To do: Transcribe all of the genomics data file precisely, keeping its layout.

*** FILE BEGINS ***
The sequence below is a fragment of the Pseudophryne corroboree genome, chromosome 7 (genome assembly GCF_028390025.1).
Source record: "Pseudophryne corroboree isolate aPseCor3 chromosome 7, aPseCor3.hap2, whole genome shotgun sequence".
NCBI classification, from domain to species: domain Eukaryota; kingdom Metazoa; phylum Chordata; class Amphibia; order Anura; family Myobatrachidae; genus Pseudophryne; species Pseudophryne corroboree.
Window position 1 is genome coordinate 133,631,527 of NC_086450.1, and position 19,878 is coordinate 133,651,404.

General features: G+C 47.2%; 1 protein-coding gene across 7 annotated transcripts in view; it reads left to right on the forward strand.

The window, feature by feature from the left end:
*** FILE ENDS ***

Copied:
The sequence below is a fragment of the Pseudophryne corroboree genome, chromosome 7 (genome assembly GCF_028390025.1).
Source record: "Pseudophryne corroboree isolate aPseCor3 chromosome 7, aPseCor3.hap2, whole genome shotgun sequence".
NCBI classification, from domain to species: domain Eukaryota; kingdom Metazoa; phylum Chordata; class Amphibia; order Anura; family Myobatrachidae; genus Pseudophryne; species Pseudophryne corroboree.
Window position 1 is genome coordinate 133,631,527 of NC_086450.1, and position 19,878 is coordinate 133,651,404.

General features: G+C 47.2%; 1 protein-coding gene across 7 annotated transcripts in view; it reads left to right on the forward strand.

The window, feature by feature from the left end: